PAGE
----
1. Yeah – Ferrari and Red Bull would have done exactly the same thing. Lots of Mercedes fans would be screaming about how unfair it would be to change the rules half way through the season and how the FIA are trying to destroy innovation etc….

      2. LyndaMarks,
        The rule in F1 is that if you can’t copy something your rival is doing then the easiest thing to do is to try to get it banned. This is classic Colin Chapman and as you’ve mentioned it has always been the case in F1. The issue with Mercedes is they are fine with this principle as long as they are not the team that will suffer from the ban on something they have developed.

        When rival teams are lobbying against them, they start their virtue signalling and lectures about fairness and justice in the sport and they don’t refrain from denigrating them in public. When rival teams are doing a better job, they are always implying that they are literally cheating. Mercedes with Toto in charge are probably the wokest, most sour losers and toxic team in the history of the sport.

    2. Mercedes makes this sport so hard to watch. They diminish every achievement in the past. Toxicity is their only contribution.

  3. I am fine with any rule changes done for 2023. Every team on equal footing before the season begins, fine, go for it.

    Leave the 2022 rules alone. Any teams that couldn’t sort it out should not get a bailout.

    1. The actual regulation changes been made for this year with the technical directive is more about enforcing the regulations on how much the floor can flex by closing a loop hole.

      The floors shouldn’t be flexing as much as the FIA have seemingly discovered some of them are. That is something that the FIA should act on immediately as if some teams floors are flexing more than allowed then its right that the FIA alter tests and change things to stamp that out.

      Same thing they have done with flexi wings, floors and other bits of bodywork mid-season in the past when such things have been discovered.

      1. The current rules for floor flex only cover the front end of the plank and floor. This is because in prior seasons, that was the area that various teams would intentionally flex the floor for aero gain.
        If there is no rule … how can you realistically be accused of breaking it.? The rule doesn’t exist. How can it be a “Loop-Hole” if there is no rule.? Flexing of the rear most parts of the plank and floor was and still is, for now, unrestricted, within limits that seem to getting defined as time goes on.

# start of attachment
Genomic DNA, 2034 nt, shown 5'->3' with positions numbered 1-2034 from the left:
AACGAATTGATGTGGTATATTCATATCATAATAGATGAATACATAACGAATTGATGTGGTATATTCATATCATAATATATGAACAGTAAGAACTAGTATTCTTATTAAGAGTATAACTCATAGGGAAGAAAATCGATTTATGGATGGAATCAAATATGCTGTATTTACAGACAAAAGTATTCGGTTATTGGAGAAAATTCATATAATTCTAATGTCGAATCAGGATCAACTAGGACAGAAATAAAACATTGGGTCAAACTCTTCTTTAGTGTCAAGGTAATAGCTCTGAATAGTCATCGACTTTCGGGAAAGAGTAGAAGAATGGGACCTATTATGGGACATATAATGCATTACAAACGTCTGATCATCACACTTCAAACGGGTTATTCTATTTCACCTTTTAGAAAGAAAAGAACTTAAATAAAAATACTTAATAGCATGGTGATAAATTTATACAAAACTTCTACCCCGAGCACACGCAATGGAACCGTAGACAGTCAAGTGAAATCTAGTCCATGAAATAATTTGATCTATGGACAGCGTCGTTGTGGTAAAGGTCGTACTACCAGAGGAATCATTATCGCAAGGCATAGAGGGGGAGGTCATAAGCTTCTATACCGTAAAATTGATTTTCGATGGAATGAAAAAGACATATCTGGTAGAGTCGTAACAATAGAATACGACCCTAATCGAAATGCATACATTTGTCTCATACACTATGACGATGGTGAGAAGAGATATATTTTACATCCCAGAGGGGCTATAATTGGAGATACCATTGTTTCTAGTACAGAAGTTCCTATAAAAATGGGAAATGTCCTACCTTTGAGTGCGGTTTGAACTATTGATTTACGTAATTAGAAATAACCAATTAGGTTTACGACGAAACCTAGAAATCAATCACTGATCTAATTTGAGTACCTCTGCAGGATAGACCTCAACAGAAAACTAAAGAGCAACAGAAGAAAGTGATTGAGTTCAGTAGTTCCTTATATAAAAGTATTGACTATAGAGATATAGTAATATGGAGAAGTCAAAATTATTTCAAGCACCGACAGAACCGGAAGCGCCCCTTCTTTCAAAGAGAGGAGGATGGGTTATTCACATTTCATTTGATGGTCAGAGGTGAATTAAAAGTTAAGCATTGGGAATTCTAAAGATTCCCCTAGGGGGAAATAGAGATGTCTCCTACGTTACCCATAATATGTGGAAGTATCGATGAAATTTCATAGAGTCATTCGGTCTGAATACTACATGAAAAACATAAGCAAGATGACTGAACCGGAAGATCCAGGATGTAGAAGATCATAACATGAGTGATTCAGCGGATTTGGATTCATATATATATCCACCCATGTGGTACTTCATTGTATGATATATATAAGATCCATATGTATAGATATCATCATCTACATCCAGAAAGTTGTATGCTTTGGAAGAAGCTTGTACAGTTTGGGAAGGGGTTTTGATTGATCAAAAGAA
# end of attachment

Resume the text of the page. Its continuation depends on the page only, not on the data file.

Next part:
If you can’t or don’t have a rule to measure it, it can’t be managed. Currently they don’t have a measurement rule.
        There may be an intent, whether in print or implied, but that is an “intent” and it is not a rule.
        Even when all this is wrapped up and a few more pages are added to the rule book, will Mercedes be better off or not.? I think not. But rest assured, there will still be sparks flying.

      2. LyndaMarks,

        if some teams floors are flexing more than allowed then its right that the FIA alter tests and change things to stamp that out.

        If there is a written rule that specifies how much a precise part of the floor/plank cannot flex more than a specified threshold and RBR/Ferrari were found to be breaking that rule then it is a slam dank disqualification.

        1. @tifoso1989 @robbie This is from Ross Brawn published in Planet F1 in January this year.

          Formula 1’s technical brains’ trust has found and closed every single loophole that the teams could have found with regards to the 2022 rules.

          With new rules coming into effect this year, Formula 1 adopting ground-effect aerodynamics, Brawn, now F1’s managing director, is determined to ensure that there is a level playing field and one in which none of today’s teams are able to get such a march on their rivals with an unforeseen innovation.

          He also said multiple times last year that he would “close loopholes to achieve a level playing field”. And he would do that race-to-race if necessary. This is what he is doing now, he has determined that Redbull and Ferarri are too far in front and intends to close up the field.
          I do not believe either team are guilty of cheating they just took advantage of the rules as written.
          I and others did say that this type of thing would happen. The continued tightening of the rules and the corraling of the teams to design basically the same car is another step in the direction of a spec series.

    2. @sjaakfoo Yeah and I’m surprised Seidl is speaking of teams opposing 2023 reg changes. That’s news to me. My understanding is that some teams who have less issues if any with porpoising are opposing mid-season reg changes this season, for why should they be punished for doing a proper job. But as to next season I would think the thinking would be amongst the teams bring it (any changes) on as long as we’re all on the same page for the season and we are aware of said changes soon so as to start work on 2023 cars soon.

      1. Rule changes have not the same impact for everyone.
        The fact that Mclaren says this, seems to imply they know their current car can’t be improved for next year and will develop a new one. So want to force others to have pain by disturbing others more linear progress.

  4. @Robbie, teams have already started the design of the 2023 cars based on the current regulations. The proposed changes have such an impact that a redesign would be necessary. That has a huge impact on the money available because of the budget cap. So I agree with the teams that this rule change is too late.

  5. Who lobbie for the engine mode to be scrapped when it doesn’t favour their team?.